The next ECT Training Net will take place Thursday, July 28th at 7:00 PM on the W1QUI 147.090 (+ / 100) repeater.

73′

Tim
KB1HNZ

2022 ARRL Field Day Schedule

Please join us this weekend, June 25-26, at Wassamki Springs Campground, (located at 56 Saco Street, Scarborough, ME) for ARRL Field Day!

We will be operating in the 3A category (club station with 3 full time HF transmitters), plus we’ll also be active on 6 meters, VHF, and satellite throughout the event.

Please follow all campground rules! All visitors must check in at the main gate and park where they are directed to by the attendant. No campfires are allowed, no swimming, and no pets.

WEEKEND SCHEDULE:

FRIDAY – 10:00 AM – Setup for the CW tower/trailer [Contact: Rick K1OT at (207) 939-9333].

SATURDAY – 10:00 AM – Setup for the other HF stations, including tents, antennas, and small items such as the table display.

SATURDAY – 2:00 PM – On-air activities begin.

SUNDAY – 2:00 PM – On-air activities end, followed by breakdown of equipment and site cleanup.

GOTA STATION

The public is encouraged to attend, and there will also be a Get on the Air (GOTA) station available for anyone who’d like to try out ham radio! Here’s the preliminary schedule for the GOTA station:

Setup: SATURDAY 8:00 AM – 1:00 PM
Operating hours: SATURDAY: 2:00 PM – 4:00 PM & 7:00 PM – 8:00 PM
Operating hours: SUNDAY: 9:00 AM – 11:30 AM & 12:30 PM – 2:00 PM

TEMPORARY RULE WAVER

Similar to last year’s Field Day, a temporary rule waiver allows participants from any Class to optionally include a single club name with their submitted results. This means that if you’d prefer to operate from home, using your own call sign, and would like to contribute to our club aggregate score, you may do so. Please include the full club name: Wireless Society of Southern Maine with your entry.

Click here to review the complete 2022 Field Day rules.

FIELD DAY BULLETIN

Since quite a few of us will be involved with setup, we could use some help copying the Field Day bulletin. Click here to view the 2022 ARRL Field Day Bulletin schedule, including times, frequencies, and modes.

See you there!

73′

Tim
KB1HNZ

Wassamki Springs Campground is located at: 56 Saco Street, Scarborough, ME 04074.

Talk-in on 146.580 FM Simplex.

Wireless Society Returns to Wassamki Springs Campground for Ham Radio Field Day

ARRL Field Day at Wassamki Springs

Members of the Wireless Society of Southern Maine (WSSM) are set to participate in the national Amateur Radio Field Day exercise June 25-26 at Wassamki Springs Campground, 56 Saco Street, Scarborough.

The public is encouraged to attend on Saturday, June 25, from 2p.m. to 8 p.m.

For more than 100 years, amateur radio – sometimes called ham radio – has allowed people from all walks of life to experiment with electronics and communications techniques, as well as provide a free public service to their communities during a disaster. Field Day demonstrates ham radio’s ability to work reliably under any conditions from almost any location and create an independent communications network. More than 35,000 people from thousands of locations participated in Field Day last year.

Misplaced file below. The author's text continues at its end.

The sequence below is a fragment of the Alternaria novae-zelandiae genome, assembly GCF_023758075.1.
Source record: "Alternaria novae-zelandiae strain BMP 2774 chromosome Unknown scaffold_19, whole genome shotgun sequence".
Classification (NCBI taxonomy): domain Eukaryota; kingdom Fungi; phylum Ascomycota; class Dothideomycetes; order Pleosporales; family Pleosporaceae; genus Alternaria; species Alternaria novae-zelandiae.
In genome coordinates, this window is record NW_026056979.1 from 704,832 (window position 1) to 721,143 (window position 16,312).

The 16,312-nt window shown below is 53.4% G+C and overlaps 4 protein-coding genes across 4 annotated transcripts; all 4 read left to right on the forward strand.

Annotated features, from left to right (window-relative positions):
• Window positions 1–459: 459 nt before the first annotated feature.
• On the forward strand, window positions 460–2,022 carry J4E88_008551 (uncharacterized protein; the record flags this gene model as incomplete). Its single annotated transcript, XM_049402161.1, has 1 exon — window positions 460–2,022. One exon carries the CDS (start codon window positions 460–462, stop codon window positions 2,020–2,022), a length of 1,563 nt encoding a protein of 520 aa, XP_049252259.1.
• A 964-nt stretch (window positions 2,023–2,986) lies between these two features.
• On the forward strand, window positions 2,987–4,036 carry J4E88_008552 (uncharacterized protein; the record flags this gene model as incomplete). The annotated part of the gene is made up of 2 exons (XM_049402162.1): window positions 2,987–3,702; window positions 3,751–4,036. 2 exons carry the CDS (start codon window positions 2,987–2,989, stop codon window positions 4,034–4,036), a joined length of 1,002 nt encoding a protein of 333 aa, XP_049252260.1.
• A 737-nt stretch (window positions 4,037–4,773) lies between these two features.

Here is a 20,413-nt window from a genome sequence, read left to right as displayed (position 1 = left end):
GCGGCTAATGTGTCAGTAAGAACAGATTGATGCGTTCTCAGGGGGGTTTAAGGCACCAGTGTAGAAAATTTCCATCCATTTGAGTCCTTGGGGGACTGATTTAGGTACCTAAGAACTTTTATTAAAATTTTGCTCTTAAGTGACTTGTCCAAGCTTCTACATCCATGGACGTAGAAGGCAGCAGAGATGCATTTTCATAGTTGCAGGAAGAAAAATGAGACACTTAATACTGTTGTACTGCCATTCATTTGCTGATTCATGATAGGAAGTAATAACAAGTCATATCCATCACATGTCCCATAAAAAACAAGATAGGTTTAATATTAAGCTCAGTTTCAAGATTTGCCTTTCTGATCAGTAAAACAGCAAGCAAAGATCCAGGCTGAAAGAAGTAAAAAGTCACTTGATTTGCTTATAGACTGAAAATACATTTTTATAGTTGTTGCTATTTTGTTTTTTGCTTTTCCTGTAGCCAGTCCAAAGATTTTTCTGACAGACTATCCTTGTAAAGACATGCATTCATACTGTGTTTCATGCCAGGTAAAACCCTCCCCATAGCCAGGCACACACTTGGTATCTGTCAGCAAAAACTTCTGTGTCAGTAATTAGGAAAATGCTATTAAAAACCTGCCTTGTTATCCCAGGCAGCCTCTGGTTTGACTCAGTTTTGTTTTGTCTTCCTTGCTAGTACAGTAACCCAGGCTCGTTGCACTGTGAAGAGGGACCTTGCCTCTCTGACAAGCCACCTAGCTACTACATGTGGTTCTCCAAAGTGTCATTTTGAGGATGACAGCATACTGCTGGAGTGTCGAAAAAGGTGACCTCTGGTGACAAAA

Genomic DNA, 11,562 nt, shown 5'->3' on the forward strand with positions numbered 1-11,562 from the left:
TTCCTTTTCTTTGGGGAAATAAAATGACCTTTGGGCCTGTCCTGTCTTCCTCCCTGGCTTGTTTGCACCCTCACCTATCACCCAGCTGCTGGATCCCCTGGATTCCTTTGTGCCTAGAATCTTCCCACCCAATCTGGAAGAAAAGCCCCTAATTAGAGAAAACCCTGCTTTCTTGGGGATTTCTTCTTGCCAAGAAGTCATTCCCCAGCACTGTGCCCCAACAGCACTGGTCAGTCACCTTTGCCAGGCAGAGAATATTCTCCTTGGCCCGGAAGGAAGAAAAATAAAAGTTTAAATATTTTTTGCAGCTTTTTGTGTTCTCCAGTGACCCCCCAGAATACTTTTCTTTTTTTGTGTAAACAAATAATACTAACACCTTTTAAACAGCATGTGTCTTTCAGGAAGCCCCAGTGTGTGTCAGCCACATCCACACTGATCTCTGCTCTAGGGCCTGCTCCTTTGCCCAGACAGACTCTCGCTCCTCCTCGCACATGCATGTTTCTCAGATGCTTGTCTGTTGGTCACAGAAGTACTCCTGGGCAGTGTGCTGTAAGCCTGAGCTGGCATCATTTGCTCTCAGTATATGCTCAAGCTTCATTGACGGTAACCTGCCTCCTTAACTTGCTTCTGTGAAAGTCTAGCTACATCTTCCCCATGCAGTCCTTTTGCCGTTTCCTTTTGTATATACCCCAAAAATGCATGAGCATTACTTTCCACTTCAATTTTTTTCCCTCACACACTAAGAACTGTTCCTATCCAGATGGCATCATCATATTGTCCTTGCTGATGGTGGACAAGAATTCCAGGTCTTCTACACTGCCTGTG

“Field Day is part emergency communications exercise, and part competition, where we accumulate points and test our operating skills against other clubs and individuals around the U.S. and Canada,” says club President, Brad Brown, Jr., of North Waterboro, ME.

During the event, participants will try to earn points by meeting specific goals as outlined by the American Radio Relay League (ARRL). Some of these include handling and delivering messages, hosting educational activities, and making contacts with other amateurs through various methods, such as voice, telegraphy, satellites, and digital modes.

“This is a fun event that gives us an opportunity to share our passion with the community and to improve our operating skills, all while getting everyone out there and on the air,” says Brown.

Field Day, which has taken place annually since 1933, is designed to test radio operators’ ability to quickly setup and operate portable stations in emergency conditions.

“The entire operation will exclusively use emergency power sources like batteries, or solar energy, in order to simulate how things would be during a catastrophic event,” adds club Vice President, Peter Hatem, of Scarborough. “The public should be aware that in the event of an emergency, we’re ready to assist in any way that we can. While people may have the impression that cell phones and other technologies are good enough, we stand by as a trained pool of experienced radio operators to provide the vital communication services others may not. Hams have provided emergency communications during hurricanes, earthquakes, wildfires, floods, blackouts, and other disasters, where more complex and fragile communications systems, such as cell networks, have failed or become overloaded.”

The Wireless Society of Southern Maine’s Emergency Communications Team provides auxiliary communications support to the Cumberland County Emergency Management Agency and members are also active in supporting the National Weather Service’s SKYWARN program in Gray, ME.

“Last year, the Wireless Society of Southern Maine, using call sign WS1SM, recorded the highest Field Day score in Maine and we hope to do well again this year,” says Brown. “The public is welcome to attend the event and if anyone is interested in learning more about the hobby, we’ll be glad to help.”